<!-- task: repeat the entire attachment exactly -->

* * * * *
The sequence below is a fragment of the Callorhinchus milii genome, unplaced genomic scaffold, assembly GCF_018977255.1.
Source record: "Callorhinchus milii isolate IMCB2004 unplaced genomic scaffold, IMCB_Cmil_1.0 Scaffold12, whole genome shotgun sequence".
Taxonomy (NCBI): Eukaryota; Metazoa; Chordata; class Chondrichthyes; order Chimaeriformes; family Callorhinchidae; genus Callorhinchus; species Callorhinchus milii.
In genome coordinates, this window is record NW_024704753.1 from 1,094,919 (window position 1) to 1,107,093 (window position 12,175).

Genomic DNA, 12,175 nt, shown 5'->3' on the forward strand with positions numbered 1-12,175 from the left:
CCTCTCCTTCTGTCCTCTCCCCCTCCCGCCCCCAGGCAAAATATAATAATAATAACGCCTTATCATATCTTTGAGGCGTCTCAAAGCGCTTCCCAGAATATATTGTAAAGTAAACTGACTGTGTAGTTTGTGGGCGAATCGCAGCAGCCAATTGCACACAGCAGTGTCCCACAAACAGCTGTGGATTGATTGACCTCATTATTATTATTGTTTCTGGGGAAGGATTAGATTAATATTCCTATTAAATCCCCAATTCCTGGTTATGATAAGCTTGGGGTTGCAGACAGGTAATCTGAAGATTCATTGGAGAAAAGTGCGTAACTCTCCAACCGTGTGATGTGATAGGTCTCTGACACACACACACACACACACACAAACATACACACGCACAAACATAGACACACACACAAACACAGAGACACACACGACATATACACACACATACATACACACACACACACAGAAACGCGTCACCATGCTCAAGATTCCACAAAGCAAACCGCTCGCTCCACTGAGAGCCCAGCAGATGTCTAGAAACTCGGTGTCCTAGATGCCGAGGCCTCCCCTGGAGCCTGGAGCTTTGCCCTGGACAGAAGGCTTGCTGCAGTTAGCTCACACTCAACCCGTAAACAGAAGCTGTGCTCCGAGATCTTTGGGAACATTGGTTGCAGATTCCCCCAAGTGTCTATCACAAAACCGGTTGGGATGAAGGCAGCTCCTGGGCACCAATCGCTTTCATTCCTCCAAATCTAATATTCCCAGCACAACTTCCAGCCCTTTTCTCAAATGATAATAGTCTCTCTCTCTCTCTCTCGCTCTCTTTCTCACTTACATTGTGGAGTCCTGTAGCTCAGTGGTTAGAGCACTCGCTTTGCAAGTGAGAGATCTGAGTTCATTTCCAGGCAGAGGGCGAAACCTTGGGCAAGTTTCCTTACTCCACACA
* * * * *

The sequence below is a fragment of the Callorhinchus milii genome, unplaced genomic scaffold, assembly GCF_018977255.1.
Source record: "Callorhinchus milii isolate IMCB2004 unplaced genomic scaffold, IMCB_Cmil_1.0 Scaffold12, whole genome shotgun sequence".
Taxonomy (NCBI): Eukaryota; Metazoa; Chordata; class Chondrichthyes; order Chimaeriformes; family Callorhinchidae; genus Callorhinchus; species Callorhinchus milii.
In genome coordinates, this window is record NW_024704753.1 from 1,094,919 (window position 1) to 1,107,093 (window position 12,175).

Genomic DNA, 12,175 nt, shown 5'->3' on the forward strand with positions numbered 1-12,175 from the left:
CCTCTCCTTCTGTCCTCTCCCCCTCCCGCCCCCAGGCAAAATATAATAATAATAACGCCTTATCATATCTTTGAGGCGTCTCAAAGCGCTTCCCAGAATATATTGTAAAGTAAACTGACTGTGTAGTTTGTGGGCGAATCGCAGCAGCCAATTGCACACAGCAGTGTCCCACAAACAGCTGTGGATTGATTGACCTCATTATTATTATTGTTTCTGGGGAAGGATTAGATTAATATTCCTATTAAATCCCCAATTCCTGGTTATGATAAGCTTGGGGTTGCAGACAGGTAATCTGAAGATTCATTGGAGAAAAGTGCGTAACTCTCCAACCGTGTGATGTGATAGGTCTCTGACACACACACACACACACACACAAACATACACACGCACAAACATAGACACACACACAAACACAGAGACACACACGACATATACACACACATACATACACACACACACACAGAAACGCGTCACCATGCTCAAGATTCCACAAAGCAAACCGCTCGCTCCACTGAGAGCCCAGCAGATGTCTAGAAACTCGGTGTCCTAGATGCCGAGGCCTCCCCTGGAGCCTGGAGCTTTGCCCTGGACAGAAGGCTTGCTGCAGTTAGCTCACACTCAACCCGTAAACAGAAGCTGTGCTCCGAGATCTTTGGGAACATTGGTTGCAGATTCCCCCAAGTGTCTATCACAAAACCGGTTGGGATGAAGGCAGCTCCTGGGCACCAATCGCTTTCATTCCTCCAAATCTAATATTCCCAGCACAACTTCCAGCCCTTTTCTCAAATGATAATAGTCTCTCTCTCTCTCTCTCGCTCTCTTTCTCACTTACATTGTGGAGTCCTGTAGCTCAGTGGTTAGAGCACTCGCTTTGCAAGTGAGAGATCTGAGTTCATTTCCAGGCAGAGGGCGAAACCTTGGGCAAGTTTCCTTACTCCACACA